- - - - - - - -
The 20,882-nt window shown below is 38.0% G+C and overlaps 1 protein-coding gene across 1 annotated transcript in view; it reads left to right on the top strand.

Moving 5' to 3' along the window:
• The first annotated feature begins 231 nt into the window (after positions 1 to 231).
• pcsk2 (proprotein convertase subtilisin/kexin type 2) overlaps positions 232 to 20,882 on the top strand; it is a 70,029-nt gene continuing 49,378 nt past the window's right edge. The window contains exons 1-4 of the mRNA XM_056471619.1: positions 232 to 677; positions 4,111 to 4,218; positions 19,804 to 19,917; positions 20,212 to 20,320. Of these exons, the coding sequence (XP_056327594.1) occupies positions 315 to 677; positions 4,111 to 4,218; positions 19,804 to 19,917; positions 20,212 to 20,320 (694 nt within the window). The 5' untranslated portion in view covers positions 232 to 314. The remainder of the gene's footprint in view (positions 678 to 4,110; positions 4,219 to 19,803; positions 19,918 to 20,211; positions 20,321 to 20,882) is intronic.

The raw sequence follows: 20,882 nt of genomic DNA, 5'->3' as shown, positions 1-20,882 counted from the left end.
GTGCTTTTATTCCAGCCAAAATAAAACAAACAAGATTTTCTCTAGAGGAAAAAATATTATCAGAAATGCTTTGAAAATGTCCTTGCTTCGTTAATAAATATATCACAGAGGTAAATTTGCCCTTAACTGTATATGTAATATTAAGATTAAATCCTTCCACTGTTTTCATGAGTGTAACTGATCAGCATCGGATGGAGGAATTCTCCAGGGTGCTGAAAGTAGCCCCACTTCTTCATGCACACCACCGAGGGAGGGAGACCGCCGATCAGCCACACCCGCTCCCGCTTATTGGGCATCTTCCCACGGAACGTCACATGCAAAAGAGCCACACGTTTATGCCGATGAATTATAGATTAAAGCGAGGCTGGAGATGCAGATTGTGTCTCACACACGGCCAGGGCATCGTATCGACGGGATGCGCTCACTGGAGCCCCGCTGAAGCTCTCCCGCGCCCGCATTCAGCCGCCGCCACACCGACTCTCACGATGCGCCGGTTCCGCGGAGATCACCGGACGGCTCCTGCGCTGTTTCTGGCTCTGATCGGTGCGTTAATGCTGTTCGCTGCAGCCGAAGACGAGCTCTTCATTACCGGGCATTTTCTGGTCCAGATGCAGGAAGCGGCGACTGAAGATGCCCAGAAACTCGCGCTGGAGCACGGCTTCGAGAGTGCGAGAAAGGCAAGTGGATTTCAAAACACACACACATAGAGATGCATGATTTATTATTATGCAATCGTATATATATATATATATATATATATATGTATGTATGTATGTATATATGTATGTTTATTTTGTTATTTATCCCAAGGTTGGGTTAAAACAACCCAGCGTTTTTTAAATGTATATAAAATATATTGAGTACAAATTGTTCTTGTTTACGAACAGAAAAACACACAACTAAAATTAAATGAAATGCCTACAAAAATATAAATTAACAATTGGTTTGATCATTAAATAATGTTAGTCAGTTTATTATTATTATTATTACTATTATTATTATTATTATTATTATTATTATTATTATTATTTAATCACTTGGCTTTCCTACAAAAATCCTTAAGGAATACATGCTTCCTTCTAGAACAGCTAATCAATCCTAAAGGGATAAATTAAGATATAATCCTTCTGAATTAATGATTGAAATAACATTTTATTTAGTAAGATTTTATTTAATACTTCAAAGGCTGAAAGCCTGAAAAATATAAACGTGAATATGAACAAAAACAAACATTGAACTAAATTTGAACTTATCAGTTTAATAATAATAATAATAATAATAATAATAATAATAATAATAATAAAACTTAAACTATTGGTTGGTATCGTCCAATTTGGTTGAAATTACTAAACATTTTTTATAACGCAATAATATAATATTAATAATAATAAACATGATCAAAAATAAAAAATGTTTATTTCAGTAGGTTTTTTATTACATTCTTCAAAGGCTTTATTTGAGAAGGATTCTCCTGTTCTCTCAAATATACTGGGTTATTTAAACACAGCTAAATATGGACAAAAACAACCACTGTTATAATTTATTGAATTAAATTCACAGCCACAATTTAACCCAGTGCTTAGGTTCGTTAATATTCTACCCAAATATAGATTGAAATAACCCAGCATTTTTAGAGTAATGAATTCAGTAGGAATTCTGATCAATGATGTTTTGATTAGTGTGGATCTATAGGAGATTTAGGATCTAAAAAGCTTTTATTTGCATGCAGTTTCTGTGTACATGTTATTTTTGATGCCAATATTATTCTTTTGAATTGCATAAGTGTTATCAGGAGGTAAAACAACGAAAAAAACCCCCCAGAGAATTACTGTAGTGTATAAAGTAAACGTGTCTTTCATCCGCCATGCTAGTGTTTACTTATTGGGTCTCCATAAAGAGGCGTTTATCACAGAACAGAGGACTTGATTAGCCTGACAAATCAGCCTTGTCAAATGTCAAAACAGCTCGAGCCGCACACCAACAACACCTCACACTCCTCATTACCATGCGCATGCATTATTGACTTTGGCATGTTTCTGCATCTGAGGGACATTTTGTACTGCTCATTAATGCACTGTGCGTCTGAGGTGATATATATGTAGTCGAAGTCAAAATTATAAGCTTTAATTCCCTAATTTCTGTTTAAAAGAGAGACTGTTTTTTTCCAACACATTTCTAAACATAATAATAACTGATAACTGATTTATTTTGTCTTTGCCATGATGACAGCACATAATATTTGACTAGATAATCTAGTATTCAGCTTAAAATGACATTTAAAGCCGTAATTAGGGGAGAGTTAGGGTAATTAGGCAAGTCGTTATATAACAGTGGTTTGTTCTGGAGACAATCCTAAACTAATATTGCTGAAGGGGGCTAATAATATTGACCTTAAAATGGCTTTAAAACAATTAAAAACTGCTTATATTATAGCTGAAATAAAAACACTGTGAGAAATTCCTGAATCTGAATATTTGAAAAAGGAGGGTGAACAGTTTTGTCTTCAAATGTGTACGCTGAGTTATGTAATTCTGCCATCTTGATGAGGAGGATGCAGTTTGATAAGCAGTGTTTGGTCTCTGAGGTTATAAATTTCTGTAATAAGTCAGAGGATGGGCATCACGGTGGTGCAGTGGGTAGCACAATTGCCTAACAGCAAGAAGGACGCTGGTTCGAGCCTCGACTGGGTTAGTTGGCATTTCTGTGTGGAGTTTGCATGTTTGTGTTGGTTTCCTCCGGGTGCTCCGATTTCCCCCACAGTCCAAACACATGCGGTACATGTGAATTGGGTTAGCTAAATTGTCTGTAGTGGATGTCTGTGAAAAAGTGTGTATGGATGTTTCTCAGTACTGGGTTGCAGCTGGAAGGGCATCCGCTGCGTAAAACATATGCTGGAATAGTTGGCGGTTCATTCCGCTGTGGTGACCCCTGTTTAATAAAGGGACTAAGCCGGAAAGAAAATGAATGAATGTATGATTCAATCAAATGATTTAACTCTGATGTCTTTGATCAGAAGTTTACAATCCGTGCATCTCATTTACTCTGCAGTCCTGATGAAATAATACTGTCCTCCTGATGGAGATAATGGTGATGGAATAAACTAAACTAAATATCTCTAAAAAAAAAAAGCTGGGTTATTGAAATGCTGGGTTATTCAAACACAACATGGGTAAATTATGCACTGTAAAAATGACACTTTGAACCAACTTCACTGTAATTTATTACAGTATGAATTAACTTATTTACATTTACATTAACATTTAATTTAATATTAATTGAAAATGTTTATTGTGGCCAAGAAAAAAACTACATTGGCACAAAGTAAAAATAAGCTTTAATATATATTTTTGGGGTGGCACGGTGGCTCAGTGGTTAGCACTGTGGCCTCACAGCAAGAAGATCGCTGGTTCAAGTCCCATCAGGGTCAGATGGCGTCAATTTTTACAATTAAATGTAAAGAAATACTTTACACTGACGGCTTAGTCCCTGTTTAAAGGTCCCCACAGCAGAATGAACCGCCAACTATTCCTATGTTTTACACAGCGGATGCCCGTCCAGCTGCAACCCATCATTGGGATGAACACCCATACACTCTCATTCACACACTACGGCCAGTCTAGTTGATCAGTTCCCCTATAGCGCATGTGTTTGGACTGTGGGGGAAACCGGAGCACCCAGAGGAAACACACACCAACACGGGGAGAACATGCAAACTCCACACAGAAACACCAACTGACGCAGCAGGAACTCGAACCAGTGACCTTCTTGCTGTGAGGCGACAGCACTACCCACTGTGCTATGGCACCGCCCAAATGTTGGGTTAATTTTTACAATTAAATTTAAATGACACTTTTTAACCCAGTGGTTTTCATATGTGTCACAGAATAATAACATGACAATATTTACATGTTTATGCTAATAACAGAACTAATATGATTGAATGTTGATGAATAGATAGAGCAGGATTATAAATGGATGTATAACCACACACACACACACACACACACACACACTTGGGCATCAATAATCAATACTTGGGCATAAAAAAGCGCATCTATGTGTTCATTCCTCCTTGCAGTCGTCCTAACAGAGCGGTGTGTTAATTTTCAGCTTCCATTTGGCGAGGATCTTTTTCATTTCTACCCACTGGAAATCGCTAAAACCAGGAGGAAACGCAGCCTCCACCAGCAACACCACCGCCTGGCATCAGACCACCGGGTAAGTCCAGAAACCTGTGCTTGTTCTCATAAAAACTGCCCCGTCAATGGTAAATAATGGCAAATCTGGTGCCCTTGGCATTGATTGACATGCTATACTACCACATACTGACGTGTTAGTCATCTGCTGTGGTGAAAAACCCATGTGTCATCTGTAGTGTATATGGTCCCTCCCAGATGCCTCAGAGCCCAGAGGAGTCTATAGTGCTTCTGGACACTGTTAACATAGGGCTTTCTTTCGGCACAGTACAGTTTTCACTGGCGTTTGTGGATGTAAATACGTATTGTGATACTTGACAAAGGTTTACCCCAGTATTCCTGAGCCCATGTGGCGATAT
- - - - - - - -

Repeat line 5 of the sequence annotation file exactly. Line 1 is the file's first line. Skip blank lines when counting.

The raw sequence follows: 20,882 nt of genomic DNA, 5'->3' as shown, positions 1-20,882 counted from the left end.